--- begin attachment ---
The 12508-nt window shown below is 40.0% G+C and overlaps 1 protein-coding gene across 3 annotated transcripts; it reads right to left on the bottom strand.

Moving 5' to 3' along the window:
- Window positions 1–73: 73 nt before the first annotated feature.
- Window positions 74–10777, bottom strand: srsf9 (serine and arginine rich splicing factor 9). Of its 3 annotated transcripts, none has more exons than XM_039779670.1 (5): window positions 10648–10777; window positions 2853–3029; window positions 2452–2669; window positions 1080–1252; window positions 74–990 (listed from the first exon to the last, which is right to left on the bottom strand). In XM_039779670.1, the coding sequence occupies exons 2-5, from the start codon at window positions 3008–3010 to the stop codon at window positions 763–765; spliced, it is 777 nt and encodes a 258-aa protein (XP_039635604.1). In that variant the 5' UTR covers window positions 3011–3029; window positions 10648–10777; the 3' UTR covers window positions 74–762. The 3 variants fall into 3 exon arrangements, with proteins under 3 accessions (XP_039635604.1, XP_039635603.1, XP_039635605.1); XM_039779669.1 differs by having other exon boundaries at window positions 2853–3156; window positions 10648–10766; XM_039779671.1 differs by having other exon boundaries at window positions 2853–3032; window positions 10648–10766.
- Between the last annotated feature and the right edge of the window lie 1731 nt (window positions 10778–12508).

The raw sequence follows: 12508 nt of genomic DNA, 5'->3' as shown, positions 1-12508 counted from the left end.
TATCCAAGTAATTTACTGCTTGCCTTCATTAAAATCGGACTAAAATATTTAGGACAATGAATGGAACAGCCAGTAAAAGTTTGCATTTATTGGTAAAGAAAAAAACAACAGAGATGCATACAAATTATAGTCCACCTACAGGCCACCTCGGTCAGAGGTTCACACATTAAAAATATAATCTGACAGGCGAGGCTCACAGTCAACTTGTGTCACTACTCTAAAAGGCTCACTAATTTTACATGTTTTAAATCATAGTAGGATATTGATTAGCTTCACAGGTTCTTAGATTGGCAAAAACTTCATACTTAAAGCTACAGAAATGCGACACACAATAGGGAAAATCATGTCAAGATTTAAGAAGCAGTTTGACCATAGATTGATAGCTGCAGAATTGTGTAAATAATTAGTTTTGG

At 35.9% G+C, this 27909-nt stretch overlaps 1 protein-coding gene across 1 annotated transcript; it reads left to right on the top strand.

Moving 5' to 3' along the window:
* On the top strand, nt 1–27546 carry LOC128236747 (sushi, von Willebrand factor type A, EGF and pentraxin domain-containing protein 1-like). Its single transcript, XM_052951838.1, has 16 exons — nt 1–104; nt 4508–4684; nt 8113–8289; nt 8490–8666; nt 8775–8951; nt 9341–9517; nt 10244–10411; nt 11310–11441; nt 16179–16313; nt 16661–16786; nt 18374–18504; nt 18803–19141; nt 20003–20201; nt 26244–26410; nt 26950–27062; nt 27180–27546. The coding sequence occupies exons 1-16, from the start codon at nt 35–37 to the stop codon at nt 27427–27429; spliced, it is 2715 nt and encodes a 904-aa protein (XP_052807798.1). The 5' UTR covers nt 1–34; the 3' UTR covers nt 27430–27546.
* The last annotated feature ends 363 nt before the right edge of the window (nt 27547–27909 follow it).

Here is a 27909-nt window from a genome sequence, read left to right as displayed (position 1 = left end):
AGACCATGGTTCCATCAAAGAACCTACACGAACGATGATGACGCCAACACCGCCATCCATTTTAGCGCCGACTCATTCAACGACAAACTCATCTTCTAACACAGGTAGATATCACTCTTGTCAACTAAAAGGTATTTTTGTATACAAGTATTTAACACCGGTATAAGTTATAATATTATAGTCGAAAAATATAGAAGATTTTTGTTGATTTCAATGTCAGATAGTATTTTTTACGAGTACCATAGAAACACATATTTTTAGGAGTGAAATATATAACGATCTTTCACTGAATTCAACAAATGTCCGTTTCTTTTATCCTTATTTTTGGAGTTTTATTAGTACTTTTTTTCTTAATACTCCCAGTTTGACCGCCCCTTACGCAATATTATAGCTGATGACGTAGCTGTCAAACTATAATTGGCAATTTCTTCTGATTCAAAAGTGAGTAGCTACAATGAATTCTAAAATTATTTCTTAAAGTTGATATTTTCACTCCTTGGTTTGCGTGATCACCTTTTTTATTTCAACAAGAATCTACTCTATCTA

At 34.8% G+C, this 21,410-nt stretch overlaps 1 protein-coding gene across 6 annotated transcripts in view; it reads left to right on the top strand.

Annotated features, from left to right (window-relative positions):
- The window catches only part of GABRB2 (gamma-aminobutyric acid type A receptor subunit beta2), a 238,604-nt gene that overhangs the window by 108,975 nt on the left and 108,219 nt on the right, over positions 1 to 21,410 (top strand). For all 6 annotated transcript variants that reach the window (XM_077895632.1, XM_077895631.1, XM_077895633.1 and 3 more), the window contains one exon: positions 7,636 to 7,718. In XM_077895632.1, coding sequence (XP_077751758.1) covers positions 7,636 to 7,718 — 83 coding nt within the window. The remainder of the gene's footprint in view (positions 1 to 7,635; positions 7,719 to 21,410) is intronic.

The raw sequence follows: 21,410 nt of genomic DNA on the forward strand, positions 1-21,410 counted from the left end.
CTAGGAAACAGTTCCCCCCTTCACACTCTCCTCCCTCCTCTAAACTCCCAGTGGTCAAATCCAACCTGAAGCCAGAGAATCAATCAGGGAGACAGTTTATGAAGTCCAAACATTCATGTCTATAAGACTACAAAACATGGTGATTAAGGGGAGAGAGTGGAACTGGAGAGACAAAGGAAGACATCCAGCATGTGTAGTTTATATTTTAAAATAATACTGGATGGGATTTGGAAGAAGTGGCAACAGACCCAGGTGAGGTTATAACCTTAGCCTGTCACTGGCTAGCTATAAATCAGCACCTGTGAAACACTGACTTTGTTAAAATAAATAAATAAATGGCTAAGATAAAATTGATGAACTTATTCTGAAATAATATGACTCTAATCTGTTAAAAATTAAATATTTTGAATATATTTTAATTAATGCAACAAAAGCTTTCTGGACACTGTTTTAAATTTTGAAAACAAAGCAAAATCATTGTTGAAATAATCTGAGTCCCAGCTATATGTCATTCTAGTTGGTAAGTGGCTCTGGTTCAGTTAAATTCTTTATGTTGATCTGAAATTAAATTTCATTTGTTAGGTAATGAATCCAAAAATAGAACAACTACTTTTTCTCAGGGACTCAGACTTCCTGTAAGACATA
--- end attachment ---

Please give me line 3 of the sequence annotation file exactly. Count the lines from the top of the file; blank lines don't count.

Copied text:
- Window positions 1–73: 73 nt before the first annotated feature.